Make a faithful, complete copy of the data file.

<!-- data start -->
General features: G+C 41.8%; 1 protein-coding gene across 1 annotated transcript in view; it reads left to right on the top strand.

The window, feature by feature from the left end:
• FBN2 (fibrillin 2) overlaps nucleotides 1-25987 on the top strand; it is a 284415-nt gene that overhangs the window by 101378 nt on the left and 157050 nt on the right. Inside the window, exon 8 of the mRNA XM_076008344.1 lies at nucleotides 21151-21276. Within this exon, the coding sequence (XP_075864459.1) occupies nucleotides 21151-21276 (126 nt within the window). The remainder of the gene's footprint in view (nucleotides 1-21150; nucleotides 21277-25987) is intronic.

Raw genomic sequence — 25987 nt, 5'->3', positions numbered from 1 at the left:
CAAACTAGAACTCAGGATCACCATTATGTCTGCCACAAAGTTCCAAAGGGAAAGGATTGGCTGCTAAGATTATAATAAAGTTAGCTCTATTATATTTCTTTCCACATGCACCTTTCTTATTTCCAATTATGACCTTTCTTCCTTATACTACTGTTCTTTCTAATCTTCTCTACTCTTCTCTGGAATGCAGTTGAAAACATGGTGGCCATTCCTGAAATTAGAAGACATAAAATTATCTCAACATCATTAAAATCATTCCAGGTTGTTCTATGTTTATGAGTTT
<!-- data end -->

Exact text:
General features: G+C 41.8%; 1 protein-coding gene across 1 annotated transcript in view; it reads left to right on the top strand.

The window, feature by feature from the left end:
• FBN2 (fibrillin 2) overlaps nucleotides 1-25987 on the top strand; it is a 284415-nt gene that overhangs the window by 101378 nt on the left and 157050 nt on the right. Inside the window, exon 8 of the mRNA XM_076008344.1 lies at nucleotides 21151-21276. Within this exon, the coding sequence (XP_075864459.1) occupies nucleotides 21151-21276 (126 nt within the window). The remainder of the gene's footprint in view (nucleotides 1-21150; nucleotides 21277-25987) is intronic.

Raw genomic sequence — 25987 nt, 5'->3', positions numbered from 1 at the left:
CAAACTAGAACTCAGGATCACCATTATGTCTGCCACAAAGTTCCAAAGGGAAAGGATTGGCTGCTAAGATTATAATAAAGTTAGCTCTATTATATTTCTTTCCACATGCACCTTTCTTATTTCCAATTATGACCTTTCTTCCTTATACTACTGTTCTTTCTAATCTTCTCTACTCTTCTCTGGAATGCAGTTGAAAACATGGTGGCCATTCCTGAAATTAGAAGACATAAAATTATCTCAACATCATTAAAATCATTCCAGGTTGTTCTATGTTTATGAGTTT